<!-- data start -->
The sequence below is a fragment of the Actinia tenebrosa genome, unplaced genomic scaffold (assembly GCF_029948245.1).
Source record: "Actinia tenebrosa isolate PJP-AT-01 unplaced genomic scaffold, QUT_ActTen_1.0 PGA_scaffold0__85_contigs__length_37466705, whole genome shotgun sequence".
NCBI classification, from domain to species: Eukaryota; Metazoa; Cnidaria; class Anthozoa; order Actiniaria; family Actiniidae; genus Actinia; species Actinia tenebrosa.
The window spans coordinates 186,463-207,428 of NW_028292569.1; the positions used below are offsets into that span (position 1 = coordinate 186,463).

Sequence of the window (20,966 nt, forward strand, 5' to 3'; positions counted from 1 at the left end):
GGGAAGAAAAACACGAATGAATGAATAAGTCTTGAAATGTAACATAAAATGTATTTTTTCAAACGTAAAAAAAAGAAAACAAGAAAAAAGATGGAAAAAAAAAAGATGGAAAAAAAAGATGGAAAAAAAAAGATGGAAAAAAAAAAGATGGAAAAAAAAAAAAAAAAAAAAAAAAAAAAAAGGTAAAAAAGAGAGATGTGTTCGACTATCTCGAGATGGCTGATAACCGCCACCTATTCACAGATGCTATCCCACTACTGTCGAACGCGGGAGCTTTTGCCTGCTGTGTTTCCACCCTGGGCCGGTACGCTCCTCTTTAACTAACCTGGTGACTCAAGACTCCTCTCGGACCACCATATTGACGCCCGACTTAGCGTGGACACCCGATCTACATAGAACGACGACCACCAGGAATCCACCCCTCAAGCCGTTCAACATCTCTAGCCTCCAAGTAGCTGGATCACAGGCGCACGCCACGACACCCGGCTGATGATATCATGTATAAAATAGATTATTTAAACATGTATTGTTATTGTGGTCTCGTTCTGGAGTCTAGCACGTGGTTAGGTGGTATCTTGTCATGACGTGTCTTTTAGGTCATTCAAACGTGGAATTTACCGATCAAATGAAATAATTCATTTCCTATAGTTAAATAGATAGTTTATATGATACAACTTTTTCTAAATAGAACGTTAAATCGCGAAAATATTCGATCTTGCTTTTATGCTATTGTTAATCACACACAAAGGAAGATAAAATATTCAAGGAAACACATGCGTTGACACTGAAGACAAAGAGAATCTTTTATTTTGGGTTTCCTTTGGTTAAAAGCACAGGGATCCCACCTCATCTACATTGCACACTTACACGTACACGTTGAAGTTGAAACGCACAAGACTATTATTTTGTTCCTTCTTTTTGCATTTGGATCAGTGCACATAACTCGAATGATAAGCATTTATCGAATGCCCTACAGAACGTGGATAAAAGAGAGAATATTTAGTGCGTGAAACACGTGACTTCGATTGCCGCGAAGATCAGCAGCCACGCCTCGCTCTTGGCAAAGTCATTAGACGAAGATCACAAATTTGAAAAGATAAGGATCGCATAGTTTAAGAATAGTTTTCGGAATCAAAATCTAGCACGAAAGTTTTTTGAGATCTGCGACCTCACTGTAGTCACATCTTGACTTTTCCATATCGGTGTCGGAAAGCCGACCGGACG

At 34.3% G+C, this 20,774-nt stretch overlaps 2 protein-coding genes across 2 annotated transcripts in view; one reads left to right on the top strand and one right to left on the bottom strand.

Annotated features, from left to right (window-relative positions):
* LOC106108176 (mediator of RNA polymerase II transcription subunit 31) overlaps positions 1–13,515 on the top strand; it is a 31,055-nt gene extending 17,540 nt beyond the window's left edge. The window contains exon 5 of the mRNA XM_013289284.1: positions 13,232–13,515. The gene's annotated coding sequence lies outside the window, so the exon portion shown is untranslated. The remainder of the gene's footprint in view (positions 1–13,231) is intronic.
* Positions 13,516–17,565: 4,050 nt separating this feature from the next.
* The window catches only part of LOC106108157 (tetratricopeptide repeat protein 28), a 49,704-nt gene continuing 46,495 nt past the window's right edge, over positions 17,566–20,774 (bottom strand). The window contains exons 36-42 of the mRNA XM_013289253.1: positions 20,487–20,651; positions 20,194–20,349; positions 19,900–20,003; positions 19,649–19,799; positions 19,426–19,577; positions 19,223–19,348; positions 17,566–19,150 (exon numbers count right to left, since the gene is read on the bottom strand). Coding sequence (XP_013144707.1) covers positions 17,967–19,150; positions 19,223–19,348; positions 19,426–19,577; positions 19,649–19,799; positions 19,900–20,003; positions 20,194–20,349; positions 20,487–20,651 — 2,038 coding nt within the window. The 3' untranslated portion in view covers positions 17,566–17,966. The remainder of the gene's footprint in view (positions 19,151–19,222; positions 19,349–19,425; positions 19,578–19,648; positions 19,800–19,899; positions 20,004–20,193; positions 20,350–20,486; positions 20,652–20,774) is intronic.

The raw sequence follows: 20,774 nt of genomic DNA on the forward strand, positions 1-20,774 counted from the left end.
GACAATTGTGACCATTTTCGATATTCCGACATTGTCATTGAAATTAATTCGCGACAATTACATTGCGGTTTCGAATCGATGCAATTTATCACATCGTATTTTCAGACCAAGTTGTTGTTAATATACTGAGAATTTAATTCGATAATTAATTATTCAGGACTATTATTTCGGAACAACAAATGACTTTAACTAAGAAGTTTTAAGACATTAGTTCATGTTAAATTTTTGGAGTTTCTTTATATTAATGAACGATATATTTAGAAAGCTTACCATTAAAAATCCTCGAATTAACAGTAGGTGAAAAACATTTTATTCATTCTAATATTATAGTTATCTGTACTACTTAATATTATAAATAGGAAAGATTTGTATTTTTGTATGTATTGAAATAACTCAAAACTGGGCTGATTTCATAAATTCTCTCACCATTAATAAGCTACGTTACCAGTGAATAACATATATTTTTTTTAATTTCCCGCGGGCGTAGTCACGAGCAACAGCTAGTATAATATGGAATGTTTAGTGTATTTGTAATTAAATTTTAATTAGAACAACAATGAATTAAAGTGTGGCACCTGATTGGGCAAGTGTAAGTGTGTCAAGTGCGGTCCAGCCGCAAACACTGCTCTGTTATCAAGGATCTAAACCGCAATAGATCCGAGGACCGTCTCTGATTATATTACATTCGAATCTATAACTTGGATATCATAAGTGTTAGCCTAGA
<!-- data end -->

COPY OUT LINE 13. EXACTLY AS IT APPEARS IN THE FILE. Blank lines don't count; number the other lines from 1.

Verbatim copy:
GACAATTGTGACCATTTTCGATATTCCGACATTGTCATTGAAATTAATTCGCGACAATTACATTGCGGTTTCGAATCGATGCAATTTATCACATCGTATTTTCAGACCAAGTTGTTGTTAATATACTGAGAATTTAATTCGATAATTAATTATTCAGGACTATTATTTCGGAACAACAAATGACTTTAACTAAGAAGTTTTAAGACATTAGTTCATGTTAAATTTTTGGAGTTTCTTTATATTAATGAACGATATATTTAGAAAGCTTACCATTAAAAATCCTCGAATTAACAGTAGGTGAAAAACATTTTATTCATTCTAATATTATAGTTATCTGTACTACTTAATATTATAAATAGGAAAGATTTGTATTTTTGTATGTATTGAAATAACTCAAAACTGGGCTGATTTCATAAATTCTCTCACCATTAATAAGCTACGTTACCAGTGAATAACATATATTTTTTTTAATTTCCCGCGGGCGTAGTCACGAGCAACAGCTAGTATAATATGGAATGTTTAGTGTATTTGTAATTAAATTTTAATTAGAACAACAATGAATTAAAGTGTGGCACCTGATTGGGCAAGTGTAAGTGTGTCAAGTGCGGTCCAGCCGCAAACACTGCTCTGTTATCAAGGATCTAAACCGCAATAGATCCGAGGACCGTCTCTGATTATATTACATTCGAATCTATAACTTGGATATCATAAGTGTTAGCCTAGA